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Yamaha P-95 digital piano review

The Yamaha P-95 combines a rich Yamaha piano sound with a gentle “springy” key action and a high build quality that help propel it to the top of its competitor set.

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About Yamaha pianos

Yamaha digital pianos are widely considered to be the best digital pianos in the market ahead of companies like Kurzweil and Roland.  They’ve been making a wide-range of digital pianos for an awfully long time.  What makes Yamaha digital pianos so popular in comparison to other makes is their quality of construction and tone-quality.  At the time of writing, their range currently comprises:

– NP-range: entry-level keyboard/synth pianos
– P-series:  a “compact and stylish” portable range (of which the Yamaha P-95 is one)
– Arius/YDP-range: a mid-range selection of static digital pianos
– Clavinova CLP-range: a top-end selection of static and grand digital pianos
– Clavinova CVP-range: a top-end selection of electronic-functions based “show” pianos
– MODUS-range: a top-end selection of digital pianos that focus heavily on design

For more information about Yamaha digital pianos, please click here:

About Yamaha P series

Yamaha’s P-series digital pianos are their portable stage pianos that combine a good quality piano sound with a decent touch: they feel more like ‘proper’ pianos than the Piaggero range.  They are digital pianos suitable for competent performers right through to advanced pianists and range in price from around £350 through to £1,050.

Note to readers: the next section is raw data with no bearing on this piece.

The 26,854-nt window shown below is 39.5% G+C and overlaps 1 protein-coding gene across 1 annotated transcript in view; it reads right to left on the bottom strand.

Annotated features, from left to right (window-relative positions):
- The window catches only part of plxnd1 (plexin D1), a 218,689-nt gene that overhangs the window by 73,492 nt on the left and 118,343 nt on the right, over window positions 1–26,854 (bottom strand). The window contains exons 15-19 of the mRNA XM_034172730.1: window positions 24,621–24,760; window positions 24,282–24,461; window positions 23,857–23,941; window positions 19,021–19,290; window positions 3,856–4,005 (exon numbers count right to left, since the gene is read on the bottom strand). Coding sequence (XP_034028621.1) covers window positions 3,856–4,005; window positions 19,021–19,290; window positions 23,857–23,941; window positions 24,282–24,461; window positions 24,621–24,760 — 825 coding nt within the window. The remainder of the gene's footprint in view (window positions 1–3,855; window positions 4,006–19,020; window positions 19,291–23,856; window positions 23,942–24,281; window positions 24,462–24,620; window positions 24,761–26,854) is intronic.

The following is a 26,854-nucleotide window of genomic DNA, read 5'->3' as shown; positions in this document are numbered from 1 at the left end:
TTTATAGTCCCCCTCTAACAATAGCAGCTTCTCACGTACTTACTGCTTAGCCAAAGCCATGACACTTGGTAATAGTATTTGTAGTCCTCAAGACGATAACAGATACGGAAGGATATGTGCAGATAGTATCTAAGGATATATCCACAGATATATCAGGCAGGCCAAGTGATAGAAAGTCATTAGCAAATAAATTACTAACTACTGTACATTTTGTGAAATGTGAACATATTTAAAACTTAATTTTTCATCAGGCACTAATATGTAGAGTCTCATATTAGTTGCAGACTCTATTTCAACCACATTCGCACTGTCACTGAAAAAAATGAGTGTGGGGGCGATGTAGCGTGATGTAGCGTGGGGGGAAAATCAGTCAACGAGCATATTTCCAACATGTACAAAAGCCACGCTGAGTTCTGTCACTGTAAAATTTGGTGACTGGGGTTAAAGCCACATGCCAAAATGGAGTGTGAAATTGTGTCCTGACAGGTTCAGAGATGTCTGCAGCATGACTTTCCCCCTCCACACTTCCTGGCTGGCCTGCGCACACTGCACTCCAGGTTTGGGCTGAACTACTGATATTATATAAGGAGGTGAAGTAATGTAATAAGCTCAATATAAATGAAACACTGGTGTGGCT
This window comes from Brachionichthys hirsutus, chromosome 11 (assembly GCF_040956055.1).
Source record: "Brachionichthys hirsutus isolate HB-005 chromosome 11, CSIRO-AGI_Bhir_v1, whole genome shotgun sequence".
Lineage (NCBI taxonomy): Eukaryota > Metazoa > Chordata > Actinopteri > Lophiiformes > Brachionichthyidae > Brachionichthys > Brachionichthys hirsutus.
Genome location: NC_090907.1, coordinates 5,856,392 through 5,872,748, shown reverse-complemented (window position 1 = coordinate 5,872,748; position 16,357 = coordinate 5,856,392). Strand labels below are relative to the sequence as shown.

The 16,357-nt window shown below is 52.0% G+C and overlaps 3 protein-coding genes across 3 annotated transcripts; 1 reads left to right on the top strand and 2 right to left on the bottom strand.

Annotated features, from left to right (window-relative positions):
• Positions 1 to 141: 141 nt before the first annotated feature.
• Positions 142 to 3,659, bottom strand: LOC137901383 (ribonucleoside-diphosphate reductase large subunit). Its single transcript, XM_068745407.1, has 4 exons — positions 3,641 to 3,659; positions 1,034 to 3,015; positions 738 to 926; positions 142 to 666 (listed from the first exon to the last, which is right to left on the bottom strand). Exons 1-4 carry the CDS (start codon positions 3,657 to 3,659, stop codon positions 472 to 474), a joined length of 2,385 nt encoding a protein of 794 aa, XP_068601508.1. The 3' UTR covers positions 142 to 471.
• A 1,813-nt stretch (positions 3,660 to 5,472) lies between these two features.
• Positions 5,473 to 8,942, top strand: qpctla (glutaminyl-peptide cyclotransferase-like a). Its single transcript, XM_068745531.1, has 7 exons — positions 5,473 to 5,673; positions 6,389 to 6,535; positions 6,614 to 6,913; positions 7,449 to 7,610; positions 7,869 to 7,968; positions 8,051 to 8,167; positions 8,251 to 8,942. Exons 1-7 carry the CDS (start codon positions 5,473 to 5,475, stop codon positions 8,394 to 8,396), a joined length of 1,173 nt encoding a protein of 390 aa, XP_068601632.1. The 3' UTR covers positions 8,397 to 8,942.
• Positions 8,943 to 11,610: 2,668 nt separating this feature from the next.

three and a half star

In comparison to competitor models, it’s the sound quality (particularly that of the piano voice) that sets the Yamaha P-95 digital piano apart.  Like its ‘stripped back’ younger brother the Yamaha P-35, the Yamaha P-95 has 10 instrument sounds but houses more powerful 6W x 6W amp speakers.  The Yamaha piano sound has a richer and thicker tone than that of its nearest competitor the Casio PX-135 although the Rhodes piano sound on the Casio is arguably more realistic.


three and a half star

The 88-key Yamaha P-95 is a medium weighted piano (see touch-weight in the terminology section) and whilst the keyboard is “graded hammer standard” – Yamaha’s entry-level ‘graded hammer action’ meaning that keys in the left-hand are slightly harder to depress than those in the right – clearly you need to invest more in a fully-weighted or heavy-weighted digital piano to achieve true piano likeness.  There is a gentle “springy” touch sensitivity to the keys and the build quality of the instrument is certainly of the highest amongst its immediate competitors.

Value for Money



The Yamaha P-95 is currently available in Black and Silver.

Yamaha P 95

Further information

People with a whole range of requirements from their digital piano purchase the Yamaha P-95, from those who are beginners right through to experienced gigging musicians and concert pianists who use it as a warm-up instrument.  Its durability and light weight (c12kg) make it a great digital piano prior to getting into the realms of more static digital pianos.

Other pianos for consideration

Those who are considering purchasing the Yamaha P-95 may also consider the Casio PX-135, the Korg SP170 or the Casio CDP-220.  If you’re looking for a more stripped back version of the instrument, you might consider the Yamaha P-35 digital piano.

Technical specification

Full technical specifications can be found here:


Bietorissa have written a nice little review of the Yamaha P-95:

Haydock Music have also written a simple ‘pros’ and ‘cons’ review of the Yamaha P-95:

Here’s an introduction to the Yamaha P-95 piano:

*in order to pay for the upkeep of the site, please note that there are affiliate links used on this page

1 comment

  1. Jamie Ranson says:

    We got our P95 delivered about a month ago and are really impressed with it. Does anyone know what the best cover to get for it is?

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